A National Historic Landmark on the Charles Village campus of the Johns Hopkins University, Homewood Museum is one of the nation’s best-surviving examples of Federal-period Palladian architecture. The house was built in 1801 for newlyweds Charles and Harriet Carroll as a gift from the bridegroom’s father, Charles Carroll of Carrollton, one of four Maryland signers of the Declaration of Independence. During the first quarter of the 19th century, The Carrolls, their six children, and at least 25 enslaved individuals, including the Ross and Conner families, lived at Homewood. After the Carroll family sold the property in 1838, Homewood was used in various capacities. Over its long life, it has been a private residence, a school, a university faculty club, an administration building, and a museum. With each of its varied usages, Homewood has accumulated histories that speak to the development of the American republic, the city of Baltimore, and the Johns Hopkins University. Today, Homewood Museum is furnished to its original 19th-century grandeur with a world-renowned collection of decorative arts, meticulously preserved architecture, and historically accurate painted finishes and carpets. It is open Tuesday through Sunday for guided tours that detail the histories its former inhabitants, both free and enslaved.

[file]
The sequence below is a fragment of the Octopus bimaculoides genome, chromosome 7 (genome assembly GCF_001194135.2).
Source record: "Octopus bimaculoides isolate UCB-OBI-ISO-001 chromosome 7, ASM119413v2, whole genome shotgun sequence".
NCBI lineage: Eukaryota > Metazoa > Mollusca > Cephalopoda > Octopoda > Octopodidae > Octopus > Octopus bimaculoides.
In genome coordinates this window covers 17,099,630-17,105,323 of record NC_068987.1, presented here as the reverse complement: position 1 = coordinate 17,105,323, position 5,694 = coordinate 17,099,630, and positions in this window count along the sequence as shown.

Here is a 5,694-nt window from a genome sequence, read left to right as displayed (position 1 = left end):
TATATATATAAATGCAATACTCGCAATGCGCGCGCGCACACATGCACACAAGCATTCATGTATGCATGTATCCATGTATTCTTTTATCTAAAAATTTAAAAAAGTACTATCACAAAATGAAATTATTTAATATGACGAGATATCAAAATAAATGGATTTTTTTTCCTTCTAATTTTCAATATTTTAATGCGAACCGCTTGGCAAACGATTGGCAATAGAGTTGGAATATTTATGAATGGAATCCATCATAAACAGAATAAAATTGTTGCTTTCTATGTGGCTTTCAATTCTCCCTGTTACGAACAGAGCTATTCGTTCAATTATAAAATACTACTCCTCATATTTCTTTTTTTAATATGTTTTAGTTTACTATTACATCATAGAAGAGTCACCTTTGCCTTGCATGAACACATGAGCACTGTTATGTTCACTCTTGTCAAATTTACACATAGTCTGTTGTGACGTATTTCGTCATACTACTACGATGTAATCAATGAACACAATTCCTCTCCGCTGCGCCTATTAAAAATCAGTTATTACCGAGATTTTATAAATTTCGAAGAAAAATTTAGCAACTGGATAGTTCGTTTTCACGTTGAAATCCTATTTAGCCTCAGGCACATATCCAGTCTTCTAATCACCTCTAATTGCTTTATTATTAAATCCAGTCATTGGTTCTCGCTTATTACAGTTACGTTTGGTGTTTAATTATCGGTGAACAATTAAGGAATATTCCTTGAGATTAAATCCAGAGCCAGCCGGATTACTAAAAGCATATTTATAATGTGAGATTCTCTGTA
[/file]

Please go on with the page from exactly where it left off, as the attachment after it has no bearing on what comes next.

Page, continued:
Private events at Homewood may be held in the beautiful Reception Hall on the first floor, which was designed for formal entertaining. The Reception Hall’s high ceilings, tall windows, and brilliant fanlights above the doorways lend an air of elegance and ease to any occasion, from a professional conference to an intimate dinner. Homewood’s Reception Hall extends the entire width of the building, leading out to the house’s North and South Porticos, which can provide scenic backdrops for event photography.

The Museum is open to the public during these hours:

  • Tuesday-Friday: 11:00am-4:00pm
  • Saturday & Sunday: 12:00pm-4:00pm
  • Closed Mondays

Click here to visit the Museum website.